Twitter has become such a popular social site that it’s not uncommon that 200 million tweets are posted each day, and last year it rose from 65 million per day. That’s a lot of people tweeting their interests, world events and daily activities. Twitter continues to grow in popularity.
Twitter even saw a ‘digital death’ when celebrities (who are still living) such as Alicia Keys, as well as many other well known names, stopped tweeting until a specific amount of donations were received to the “Keep a Child Alive” campaign – which went to some of the most ravaged AIDS countries, Africa and India.
It worked! By dying off digitally on Twitter, and threatening to stay digitally deceased, these celebs raised over a million dollars to the campaign, so that their followers would again see their tweets.
So what happens to your tweets and your twitter account when you actually do die? This is a question that has haunted most social networking sites, email providers and many other providers of Internet services.
It is well known that Facebook has millions of deceased users, just sitting out there in cyberspace. Facebook has come to the realization that something needs to be done, so they decided to allow family members the opportunity to ‘Memorialize’ their loved one’s profiles.
Twitter had a switch in its policy about death recently. Similar to Facebook’s memorialization of a loved one’s page, relatives can ask for the user’s Twitter account to be deleted. They can also get a copy of the user’s tweets if they qualify.
Twitter also eliminated the “Who to Follow” suggestions box for the deceased. But, deceased Twitter accounts can still be viewed, and look just as if the person were still alive, without the current tweets.
Qualifying for Twitter’s deletion and back up of tweets requires a link to an obituary, their relationship to the deceased, and/or a death certificate.
Twitter states: “Please note that we cannot allow access to the account or disclose other non-public information regarding the account.” So posting will pretty much be impossible unless the family member has access, such as the username and password.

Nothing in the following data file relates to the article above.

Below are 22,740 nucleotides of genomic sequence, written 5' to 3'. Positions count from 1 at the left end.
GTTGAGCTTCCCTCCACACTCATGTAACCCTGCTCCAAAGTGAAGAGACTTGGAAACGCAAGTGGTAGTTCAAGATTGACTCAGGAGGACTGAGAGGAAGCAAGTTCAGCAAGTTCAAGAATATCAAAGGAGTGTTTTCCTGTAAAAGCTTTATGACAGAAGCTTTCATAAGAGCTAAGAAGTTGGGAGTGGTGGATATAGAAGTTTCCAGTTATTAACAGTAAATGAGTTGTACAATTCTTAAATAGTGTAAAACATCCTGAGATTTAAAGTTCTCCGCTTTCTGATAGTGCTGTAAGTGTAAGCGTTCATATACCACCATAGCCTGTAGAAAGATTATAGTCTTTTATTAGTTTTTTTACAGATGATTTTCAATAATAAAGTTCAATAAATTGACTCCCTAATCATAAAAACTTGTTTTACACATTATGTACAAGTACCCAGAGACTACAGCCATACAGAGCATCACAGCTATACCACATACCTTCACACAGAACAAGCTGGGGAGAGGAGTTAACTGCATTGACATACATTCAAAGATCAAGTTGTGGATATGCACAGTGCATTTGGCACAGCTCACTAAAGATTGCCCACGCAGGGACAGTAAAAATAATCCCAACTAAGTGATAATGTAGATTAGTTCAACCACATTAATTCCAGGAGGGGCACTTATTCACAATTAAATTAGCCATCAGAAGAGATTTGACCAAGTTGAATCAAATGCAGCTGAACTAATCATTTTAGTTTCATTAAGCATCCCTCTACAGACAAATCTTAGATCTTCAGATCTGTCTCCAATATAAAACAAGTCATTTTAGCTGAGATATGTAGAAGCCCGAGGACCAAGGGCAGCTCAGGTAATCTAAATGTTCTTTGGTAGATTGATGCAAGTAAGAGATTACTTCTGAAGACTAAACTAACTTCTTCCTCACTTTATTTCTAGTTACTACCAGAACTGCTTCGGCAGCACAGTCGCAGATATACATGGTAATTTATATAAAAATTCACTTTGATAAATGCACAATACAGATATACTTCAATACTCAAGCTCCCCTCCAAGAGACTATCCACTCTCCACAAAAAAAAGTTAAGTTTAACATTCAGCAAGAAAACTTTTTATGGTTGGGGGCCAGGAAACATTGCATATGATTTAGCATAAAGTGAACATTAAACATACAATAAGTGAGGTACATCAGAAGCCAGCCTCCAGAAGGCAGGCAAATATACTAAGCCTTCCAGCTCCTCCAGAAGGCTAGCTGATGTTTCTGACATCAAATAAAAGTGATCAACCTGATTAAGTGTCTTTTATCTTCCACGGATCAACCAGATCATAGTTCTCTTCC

Twitters death policy as of August, 2010 is as follows:
“If we are notified that a Twitter user has passed away, we can remove their account or assist family members in saving a backup of their public Tweets. Please contact us with the following information:
Your full name, contact information (including email address), and your relationship to the deceased user.
The username of the Twitter account, or a link to the profile page of the Twitter account.
A link to a public obituary or news article.
You can contact us at firstname.lastname@example.org, or by mail or fax:
c/o: Trust & Safety
795 Folsom Street, Suite 600
San Francisco, CA 94107
We will respond by email with any additional information we might need.”
If the user tweeted from a smartphone, then the smartphone policy might come into the picture as well.
The best part of this policy is that it helps prevent identity theft, and spam, hackers and everything that would be horrific for family members to endure, after losing their loved one.
The best solution, of course, is for everyone who is active on the Internet to create a digital will with companies such as:
- Legacy Locker – www.legacylocker.com
- Secure Safe – www.securesafe.com/en/
There are several others out there, however, these are the most popular. But preparing for your digital death is more than just creating a digital will – check out the Experts Guide to Protecting Yourself Online Before You Die. Taking care of this right away will solve all of the problems incurred should something unexpected happen, and your family will be able to access, delete and obtain your tweets without ever having to go through the red tape!